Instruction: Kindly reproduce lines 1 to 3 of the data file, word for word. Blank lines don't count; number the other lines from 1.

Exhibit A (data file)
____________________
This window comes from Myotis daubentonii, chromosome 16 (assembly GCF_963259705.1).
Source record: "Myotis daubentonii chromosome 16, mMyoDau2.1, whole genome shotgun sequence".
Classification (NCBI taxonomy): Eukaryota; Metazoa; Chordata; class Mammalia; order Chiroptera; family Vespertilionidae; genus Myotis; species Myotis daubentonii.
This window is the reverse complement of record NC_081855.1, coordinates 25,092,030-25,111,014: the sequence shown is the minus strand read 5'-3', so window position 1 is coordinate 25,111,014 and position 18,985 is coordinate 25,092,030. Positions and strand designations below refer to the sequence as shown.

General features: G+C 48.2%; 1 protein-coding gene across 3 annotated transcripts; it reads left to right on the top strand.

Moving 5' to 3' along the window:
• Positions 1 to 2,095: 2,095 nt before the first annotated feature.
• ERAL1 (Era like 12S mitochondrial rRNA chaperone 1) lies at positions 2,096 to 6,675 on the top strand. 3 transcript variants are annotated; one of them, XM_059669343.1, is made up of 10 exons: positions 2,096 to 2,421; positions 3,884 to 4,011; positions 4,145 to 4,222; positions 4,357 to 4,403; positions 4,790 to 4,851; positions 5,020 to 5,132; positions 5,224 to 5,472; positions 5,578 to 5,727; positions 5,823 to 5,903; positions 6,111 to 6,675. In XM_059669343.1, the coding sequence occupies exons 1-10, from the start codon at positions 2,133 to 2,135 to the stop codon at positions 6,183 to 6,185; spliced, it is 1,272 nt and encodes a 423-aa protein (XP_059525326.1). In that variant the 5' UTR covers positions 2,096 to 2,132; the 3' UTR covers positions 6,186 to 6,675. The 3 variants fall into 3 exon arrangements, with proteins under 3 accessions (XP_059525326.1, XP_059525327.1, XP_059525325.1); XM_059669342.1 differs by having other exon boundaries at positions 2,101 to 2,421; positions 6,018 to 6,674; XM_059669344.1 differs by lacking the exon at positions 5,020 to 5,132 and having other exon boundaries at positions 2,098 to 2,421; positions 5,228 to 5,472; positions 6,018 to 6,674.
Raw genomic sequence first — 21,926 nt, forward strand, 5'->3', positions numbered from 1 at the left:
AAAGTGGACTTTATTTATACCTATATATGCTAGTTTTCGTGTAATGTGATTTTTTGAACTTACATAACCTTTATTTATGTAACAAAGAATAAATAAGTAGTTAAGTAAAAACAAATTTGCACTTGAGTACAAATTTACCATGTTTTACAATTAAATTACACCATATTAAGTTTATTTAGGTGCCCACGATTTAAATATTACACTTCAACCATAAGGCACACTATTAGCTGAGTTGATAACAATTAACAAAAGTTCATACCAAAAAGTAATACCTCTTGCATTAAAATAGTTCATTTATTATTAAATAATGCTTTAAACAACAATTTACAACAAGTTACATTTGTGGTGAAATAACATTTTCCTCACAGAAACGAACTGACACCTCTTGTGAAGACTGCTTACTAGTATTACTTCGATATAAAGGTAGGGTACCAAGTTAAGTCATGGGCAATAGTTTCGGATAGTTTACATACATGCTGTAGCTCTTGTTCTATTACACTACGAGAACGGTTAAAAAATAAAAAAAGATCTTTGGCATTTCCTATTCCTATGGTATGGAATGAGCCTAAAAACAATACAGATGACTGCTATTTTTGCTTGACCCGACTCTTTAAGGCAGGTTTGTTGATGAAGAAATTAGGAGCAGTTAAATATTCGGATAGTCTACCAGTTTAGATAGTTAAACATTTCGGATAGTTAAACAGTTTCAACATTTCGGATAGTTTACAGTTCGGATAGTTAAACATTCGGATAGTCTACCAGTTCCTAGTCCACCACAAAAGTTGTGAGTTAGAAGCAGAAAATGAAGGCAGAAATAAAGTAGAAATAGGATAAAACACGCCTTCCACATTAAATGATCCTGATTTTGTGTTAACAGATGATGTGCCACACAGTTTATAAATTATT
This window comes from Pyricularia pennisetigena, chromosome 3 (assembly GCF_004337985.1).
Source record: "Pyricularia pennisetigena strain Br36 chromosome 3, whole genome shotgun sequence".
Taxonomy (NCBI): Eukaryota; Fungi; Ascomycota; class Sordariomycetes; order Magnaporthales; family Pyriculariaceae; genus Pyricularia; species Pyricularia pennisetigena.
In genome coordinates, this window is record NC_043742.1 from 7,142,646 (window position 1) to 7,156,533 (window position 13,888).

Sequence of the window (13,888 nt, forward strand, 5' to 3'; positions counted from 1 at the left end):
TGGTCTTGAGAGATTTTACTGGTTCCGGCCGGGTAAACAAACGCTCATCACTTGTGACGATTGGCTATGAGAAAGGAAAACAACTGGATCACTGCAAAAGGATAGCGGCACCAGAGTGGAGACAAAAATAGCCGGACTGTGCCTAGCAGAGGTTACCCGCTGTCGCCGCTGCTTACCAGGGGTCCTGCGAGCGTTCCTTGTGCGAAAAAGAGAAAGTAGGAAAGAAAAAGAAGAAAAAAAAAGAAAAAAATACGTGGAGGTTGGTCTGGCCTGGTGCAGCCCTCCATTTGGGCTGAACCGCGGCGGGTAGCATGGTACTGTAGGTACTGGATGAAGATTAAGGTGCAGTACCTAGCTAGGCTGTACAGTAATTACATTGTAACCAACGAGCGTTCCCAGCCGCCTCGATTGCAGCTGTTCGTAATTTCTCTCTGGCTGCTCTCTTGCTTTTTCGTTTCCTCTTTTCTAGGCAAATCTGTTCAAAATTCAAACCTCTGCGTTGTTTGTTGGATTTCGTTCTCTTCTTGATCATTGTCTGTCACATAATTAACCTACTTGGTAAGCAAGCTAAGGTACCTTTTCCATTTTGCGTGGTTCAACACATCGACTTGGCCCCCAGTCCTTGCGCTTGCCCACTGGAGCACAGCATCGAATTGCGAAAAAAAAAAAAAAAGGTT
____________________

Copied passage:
This window comes from Myotis daubentonii, chromosome 16 (assembly GCF_963259705.1).
Source record: "Myotis daubentonii chromosome 16, mMyoDau2.1, whole genome shotgun sequence".
Classification (NCBI taxonomy): Eukaryota; Metazoa; Chordata; class Mammalia; order Chiroptera; family Vespertilionidae; genus Myotis; species Myotis daubentonii.